The world is thinking beyond verticals. Home Depot’s move to acquire Interline Brands is a likely sign of things to come in wholesale distribution sectors, which have historically self-defined by product mix and/or discreet B2B customer segments.
In its second dip into wholesale distribution markets, Home Depot’s strategy has some fresh elements to address its current growth ceiling into professional contractor and commercial markets. It’s a new model twist that could pose a growing competitive threat for distributors with focus into construction and facilities maintenance markets. (The Home Depot ended its first foray into wholesale distribution when it sold HD Supply to a trio of private equity firms in 2007.)
We are in the midst of an economic, generational and demographic shift away from single-family homeownership to multifamily dwelling. Where is the logical growth path for Home Depot if the DIY market flattens or declines? Their answer seems to be the markets served by Interline Brands, with some infrastructure benefits thrown in.
Home Depot serves the small-company professional contractor market with a retail-based loyalty program – dedicated checkout section, parking spaces to contractors, long hours, even commercial credit and jobsite delivery. Historically, it has taken smaller bites out of contractor/construction-focused distributors that provide more sophisticated levels of support and services.
The portfolio of companies Interline has built in recent years targets customer segments of multifamily and commercial real estate property managers; it also serves institutional maintenance professionals with MRO facility maintenance products. Home Depot gains the potential now to go up-market from its retail model.
A weakness for Home Depot has always been its customer service and product knowledge, whether it’s me on Saturday or their professional segment. With Interline’s infrastructure, Home Depot has the potential to address that weakness on the commercial side. It gets 1,500 direct salespeople who can expand the portfolio and service targeted growth customers more effectively.
Interline has built deep relationships with national customers to integrate into their workflow. That’s a very different model than retail. Part of the service package includes a dedicated national branch and jobsite delivery network that knows how to serve the larger customer market; Home Depot can move upstream from the pickup professional contractor market. Home Depot also gains the business-focused IT platforms of Interline for managing customer relationships and the online reorder process more conducive to B2B replenishment.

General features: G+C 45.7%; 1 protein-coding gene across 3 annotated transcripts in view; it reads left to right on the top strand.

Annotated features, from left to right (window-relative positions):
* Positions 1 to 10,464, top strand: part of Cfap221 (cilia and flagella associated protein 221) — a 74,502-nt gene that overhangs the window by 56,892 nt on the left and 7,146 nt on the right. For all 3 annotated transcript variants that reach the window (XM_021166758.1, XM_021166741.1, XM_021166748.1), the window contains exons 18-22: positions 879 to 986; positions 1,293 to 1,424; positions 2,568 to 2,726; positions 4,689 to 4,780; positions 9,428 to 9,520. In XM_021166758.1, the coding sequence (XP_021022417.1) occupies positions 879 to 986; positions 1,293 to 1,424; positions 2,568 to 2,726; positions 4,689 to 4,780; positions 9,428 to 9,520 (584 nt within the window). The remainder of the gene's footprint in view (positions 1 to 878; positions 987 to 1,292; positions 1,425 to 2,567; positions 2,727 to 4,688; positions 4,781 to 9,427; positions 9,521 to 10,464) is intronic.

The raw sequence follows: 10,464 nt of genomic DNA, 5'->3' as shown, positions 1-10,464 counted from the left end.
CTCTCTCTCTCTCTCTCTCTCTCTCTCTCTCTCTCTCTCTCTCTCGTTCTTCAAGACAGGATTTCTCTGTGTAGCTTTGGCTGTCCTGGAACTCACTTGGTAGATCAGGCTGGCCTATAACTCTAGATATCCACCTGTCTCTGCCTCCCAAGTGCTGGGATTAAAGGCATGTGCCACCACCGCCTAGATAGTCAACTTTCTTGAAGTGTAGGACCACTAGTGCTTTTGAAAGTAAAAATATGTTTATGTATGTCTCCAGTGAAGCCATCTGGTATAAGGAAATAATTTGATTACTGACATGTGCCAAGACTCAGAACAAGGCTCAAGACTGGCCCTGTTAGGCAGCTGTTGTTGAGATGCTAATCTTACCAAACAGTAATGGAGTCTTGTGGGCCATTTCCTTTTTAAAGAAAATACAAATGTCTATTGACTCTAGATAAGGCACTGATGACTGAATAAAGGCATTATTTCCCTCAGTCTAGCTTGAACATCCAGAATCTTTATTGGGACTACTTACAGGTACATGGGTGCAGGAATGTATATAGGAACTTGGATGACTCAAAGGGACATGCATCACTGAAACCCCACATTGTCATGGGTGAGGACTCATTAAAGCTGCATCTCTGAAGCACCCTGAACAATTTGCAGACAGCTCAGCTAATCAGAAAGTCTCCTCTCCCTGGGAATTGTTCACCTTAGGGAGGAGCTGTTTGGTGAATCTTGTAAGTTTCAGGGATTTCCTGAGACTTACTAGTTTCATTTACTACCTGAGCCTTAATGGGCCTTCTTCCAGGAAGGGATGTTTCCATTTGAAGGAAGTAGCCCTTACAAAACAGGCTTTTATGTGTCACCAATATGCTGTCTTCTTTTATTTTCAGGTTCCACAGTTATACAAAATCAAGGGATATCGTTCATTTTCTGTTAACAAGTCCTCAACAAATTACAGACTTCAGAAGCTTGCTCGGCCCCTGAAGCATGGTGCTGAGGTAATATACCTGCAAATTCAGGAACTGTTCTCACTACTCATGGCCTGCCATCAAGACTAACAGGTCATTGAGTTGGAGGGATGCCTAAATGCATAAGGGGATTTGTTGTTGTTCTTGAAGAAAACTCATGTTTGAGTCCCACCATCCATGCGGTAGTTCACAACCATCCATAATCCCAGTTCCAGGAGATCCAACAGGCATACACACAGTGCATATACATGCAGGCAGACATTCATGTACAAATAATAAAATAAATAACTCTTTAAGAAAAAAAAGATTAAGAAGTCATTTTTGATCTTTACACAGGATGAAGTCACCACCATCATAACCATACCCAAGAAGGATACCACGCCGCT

This deal complicates life for some manufacturers in terms of channel management, but that has been happening for a while now with e-commerce. Home Depot has typically carried a narrower selection of fast-moving "A" items. Distributors have differentiated by offering a more robust set of professional/construction-grade products. Will specialty distributors lose a few points of differentiation as this deal plays out?
But as Home Depot’s history in distribution proved, convergence can quickly change to collision. This time, though, the goal seems quite different than when the company was on a tear to roll up the entire construction/MRO products distribution industry on a large scale. This looks more like expanding a successful retail model to adjust to shifting markets, which happen to be transitioning to a different set of professionals and retail customers than what Home Depot built its business on in the past.
As always, the devil is in the integration details. It’s hard to find successful examples of mixing distribution models with either retail or manufacturing. But at the same time, we are now in the age of necessity, where successful companies have to adjust and transition to new business models. The move is getting the attention of execs in distribution, retail and e-commerce sectors. That in itself is noteworthy.
MDM will be watching closely as the details unfold. Watch mdm.com and MDM Premium for more.